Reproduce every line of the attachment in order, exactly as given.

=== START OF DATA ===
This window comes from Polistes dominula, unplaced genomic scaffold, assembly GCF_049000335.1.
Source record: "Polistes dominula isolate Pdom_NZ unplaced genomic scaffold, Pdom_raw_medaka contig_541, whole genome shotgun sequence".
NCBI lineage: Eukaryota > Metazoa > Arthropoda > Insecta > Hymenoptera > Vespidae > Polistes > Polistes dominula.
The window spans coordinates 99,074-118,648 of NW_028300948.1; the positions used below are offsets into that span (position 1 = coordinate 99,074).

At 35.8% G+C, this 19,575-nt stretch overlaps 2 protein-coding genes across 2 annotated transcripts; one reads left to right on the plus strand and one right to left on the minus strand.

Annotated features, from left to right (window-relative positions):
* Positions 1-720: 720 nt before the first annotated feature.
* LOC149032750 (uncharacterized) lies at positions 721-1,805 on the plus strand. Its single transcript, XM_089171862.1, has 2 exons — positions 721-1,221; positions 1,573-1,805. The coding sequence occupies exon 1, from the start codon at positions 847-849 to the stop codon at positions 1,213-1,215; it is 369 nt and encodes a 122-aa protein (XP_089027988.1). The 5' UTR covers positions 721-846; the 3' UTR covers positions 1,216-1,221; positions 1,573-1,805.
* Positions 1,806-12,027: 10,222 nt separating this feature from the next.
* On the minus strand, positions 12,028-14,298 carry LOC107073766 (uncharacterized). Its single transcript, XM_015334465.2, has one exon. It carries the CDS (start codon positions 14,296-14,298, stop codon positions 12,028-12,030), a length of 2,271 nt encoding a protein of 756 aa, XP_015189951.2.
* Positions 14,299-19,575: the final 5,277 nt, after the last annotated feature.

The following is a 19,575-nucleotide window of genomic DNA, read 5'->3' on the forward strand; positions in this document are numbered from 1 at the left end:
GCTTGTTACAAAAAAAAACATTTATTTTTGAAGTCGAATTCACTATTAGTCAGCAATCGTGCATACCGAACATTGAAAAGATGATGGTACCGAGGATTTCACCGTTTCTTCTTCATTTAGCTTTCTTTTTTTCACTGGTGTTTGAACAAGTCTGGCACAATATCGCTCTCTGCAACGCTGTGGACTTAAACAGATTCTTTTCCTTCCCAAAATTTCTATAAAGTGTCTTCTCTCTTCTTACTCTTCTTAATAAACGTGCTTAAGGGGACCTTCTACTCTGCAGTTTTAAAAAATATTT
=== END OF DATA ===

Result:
This window comes from Polistes dominula, unplaced genomic scaffold, assembly GCF_049000335.1.
Source record: "Polistes dominula isolate Pdom_NZ unplaced genomic scaffold, Pdom_raw_medaka contig_541, whole genome shotgun sequence".
NCBI lineage: Eukaryota > Metazoa > Arthropoda > Insecta > Hymenoptera > Vespidae > Polistes > Polistes dominula.
The window spans coordinates 99,074-118,648 of NW_028300948.1; the positions used below are offsets into that span (position 1 = coordinate 99,074).

At 35.8% G+C, this 19,575-nt stretch overlaps 2 protein-coding genes across 2 annotated transcripts; one reads left to right on the plus strand and one right to left on the minus strand.

Annotated features, from left to right (window-relative positions):
* Positions 1-720: 720 nt before the first annotated feature.
* LOC149032750 (uncharacterized) lies at positions 721-1,805 on the plus strand. Its single transcript, XM_089171862.1, has 2 exons — positions 721-1,221; positions 1,573-1,805. The coding sequence occupies exon 1, from the start codon at positions 847-849 to the stop codon at positions 1,213-1,215; it is 369 nt and encodes a 122-aa protein (XP_089027988.1). The 5' UTR covers positions 721-846; the 3' UTR covers positions 1,216-1,221; positions 1,573-1,805.
* Positions 1,806-12,027: 10,222 nt separating this feature from the next.
* On the minus strand, positions 12,028-14,298 carry LOC107073766 (uncharacterized). Its single transcript, XM_015334465.2, has one exon. It carries the CDS (start codon positions 14,296-14,298, stop codon positions 12,028-12,030), a length of 2,271 nt encoding a protein of 756 aa, XP_015189951.2.
* Positions 14,299-19,575: the final 5,277 nt, after the last annotated feature.

The following is a 19,575-nucleotide window of genomic DNA, read 5'->3' on the forward strand; positions in this document are numbered from 1 at the left end:
GCTTGTTACAAAAAAAAACATTTATTTTTGAAGTCGAATTCACTATTAGTCAGCAATCGTGCATACCGAACATTGAAAAGATGATGGTACCGAGGATTTCACCGTTTCTTCTTCATTTAGCTTTCTTTTTTTCACTGGTGTTTGAACAAGTCTGGCACAATATCGCTCTCTGCAACGCTGTGGACTTAAACAGATTCTTTTCCTTCCCAAAATTTCTATAAAGTGTCTTCTCTCTTCTTACTCTTCTTAATAAACGTGCTTAAGGGGACCTTCTACTCTGCAGTTTTAAAAAATATTT